But far greater was the stream of influence from the Jewish and Christian sacred books. In the Old Testament stood various texts condemning usury—the term usury meaning any taking of interest: the law of Moses, while it allowed usury in dealing with strangers, forbade it in dealing with Jews.
In the New Testament, in the Sermon on the Mount, as given by St. Luke, stood the text “Lend, hoping for nothing again.” These texts seemed to harmonize with the most beautiful characteristic of primitive Christianity; its tender care for the poor and oppressed: hence we find, from the earliest period, the whole weight of the Church brought to bear against the taking of interest for money…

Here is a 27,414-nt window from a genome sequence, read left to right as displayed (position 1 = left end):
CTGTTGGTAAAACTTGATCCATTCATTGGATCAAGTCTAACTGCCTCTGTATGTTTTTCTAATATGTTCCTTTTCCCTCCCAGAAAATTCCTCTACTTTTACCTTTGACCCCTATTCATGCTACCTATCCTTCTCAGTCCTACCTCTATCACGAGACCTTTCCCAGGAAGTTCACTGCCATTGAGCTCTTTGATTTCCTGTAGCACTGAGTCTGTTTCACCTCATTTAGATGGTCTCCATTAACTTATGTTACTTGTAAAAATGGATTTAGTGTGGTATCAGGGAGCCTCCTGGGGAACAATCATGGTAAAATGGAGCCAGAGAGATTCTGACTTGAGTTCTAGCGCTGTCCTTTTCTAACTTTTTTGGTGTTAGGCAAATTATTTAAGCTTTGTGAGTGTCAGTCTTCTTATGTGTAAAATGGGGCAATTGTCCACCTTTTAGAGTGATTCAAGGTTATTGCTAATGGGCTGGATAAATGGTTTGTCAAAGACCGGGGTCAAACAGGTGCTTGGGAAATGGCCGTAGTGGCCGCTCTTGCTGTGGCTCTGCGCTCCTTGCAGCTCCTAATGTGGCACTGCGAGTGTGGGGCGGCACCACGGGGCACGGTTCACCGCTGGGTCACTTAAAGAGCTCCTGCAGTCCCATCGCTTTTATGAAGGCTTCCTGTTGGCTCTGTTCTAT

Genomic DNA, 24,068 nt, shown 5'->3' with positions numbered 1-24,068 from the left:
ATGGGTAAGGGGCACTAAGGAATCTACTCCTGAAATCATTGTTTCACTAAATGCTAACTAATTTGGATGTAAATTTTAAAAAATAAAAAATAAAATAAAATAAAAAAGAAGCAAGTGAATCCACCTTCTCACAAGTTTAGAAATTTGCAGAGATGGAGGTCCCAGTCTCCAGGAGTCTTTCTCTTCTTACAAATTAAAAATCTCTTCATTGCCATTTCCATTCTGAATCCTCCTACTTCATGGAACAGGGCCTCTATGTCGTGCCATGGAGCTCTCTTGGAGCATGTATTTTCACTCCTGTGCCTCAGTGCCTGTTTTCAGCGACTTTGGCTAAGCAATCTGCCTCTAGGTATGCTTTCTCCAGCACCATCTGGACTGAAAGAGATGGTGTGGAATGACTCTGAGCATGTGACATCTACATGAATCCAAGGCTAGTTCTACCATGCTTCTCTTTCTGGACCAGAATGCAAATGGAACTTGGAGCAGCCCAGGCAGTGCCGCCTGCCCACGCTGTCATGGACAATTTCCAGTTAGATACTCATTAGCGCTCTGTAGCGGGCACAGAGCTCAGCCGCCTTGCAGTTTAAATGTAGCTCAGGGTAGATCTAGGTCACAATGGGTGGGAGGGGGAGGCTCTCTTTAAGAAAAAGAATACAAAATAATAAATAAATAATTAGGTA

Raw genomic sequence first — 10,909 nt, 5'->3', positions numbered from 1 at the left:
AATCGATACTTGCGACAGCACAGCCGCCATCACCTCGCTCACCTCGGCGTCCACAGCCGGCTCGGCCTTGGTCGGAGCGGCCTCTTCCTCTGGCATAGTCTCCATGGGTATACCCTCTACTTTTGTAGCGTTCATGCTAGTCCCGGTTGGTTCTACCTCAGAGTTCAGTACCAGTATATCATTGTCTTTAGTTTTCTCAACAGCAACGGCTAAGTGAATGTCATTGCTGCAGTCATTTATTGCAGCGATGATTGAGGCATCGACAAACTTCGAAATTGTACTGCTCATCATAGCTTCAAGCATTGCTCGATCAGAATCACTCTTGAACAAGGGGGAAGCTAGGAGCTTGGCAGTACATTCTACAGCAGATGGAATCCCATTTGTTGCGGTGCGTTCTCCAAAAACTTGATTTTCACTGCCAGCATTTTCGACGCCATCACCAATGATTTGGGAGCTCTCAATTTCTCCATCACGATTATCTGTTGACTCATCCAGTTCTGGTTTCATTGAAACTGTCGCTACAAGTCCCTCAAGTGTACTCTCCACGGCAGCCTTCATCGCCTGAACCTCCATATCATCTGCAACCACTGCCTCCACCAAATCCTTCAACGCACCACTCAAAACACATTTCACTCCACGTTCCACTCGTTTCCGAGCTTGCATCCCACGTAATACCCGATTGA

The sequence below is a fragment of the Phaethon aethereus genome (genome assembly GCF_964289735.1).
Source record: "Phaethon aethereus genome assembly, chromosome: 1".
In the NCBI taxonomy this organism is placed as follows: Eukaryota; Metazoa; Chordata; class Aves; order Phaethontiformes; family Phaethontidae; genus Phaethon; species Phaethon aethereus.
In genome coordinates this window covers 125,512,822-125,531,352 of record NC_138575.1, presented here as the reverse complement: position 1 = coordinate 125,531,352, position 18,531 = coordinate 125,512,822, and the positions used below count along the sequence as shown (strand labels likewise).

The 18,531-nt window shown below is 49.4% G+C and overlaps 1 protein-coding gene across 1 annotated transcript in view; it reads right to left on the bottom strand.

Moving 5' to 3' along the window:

This unanimity of the fathers of the Church brought about a crystallization of hostility to interest-bearing loans into numberless decrees of popes and councils and kings and legislatures throughout Christendom during more than fifteen hundred years, and the canon law was shaped in accordance with these. At first these were more especially directed against the clergy, but we soon find them extending to the laity.
White, A.D. (1895). A History of the Warfare of Science with Theology in Christendom. Available http://abob.libs.uga.edu/bobk/whites01.html. Last accessed 25th Dec 2015.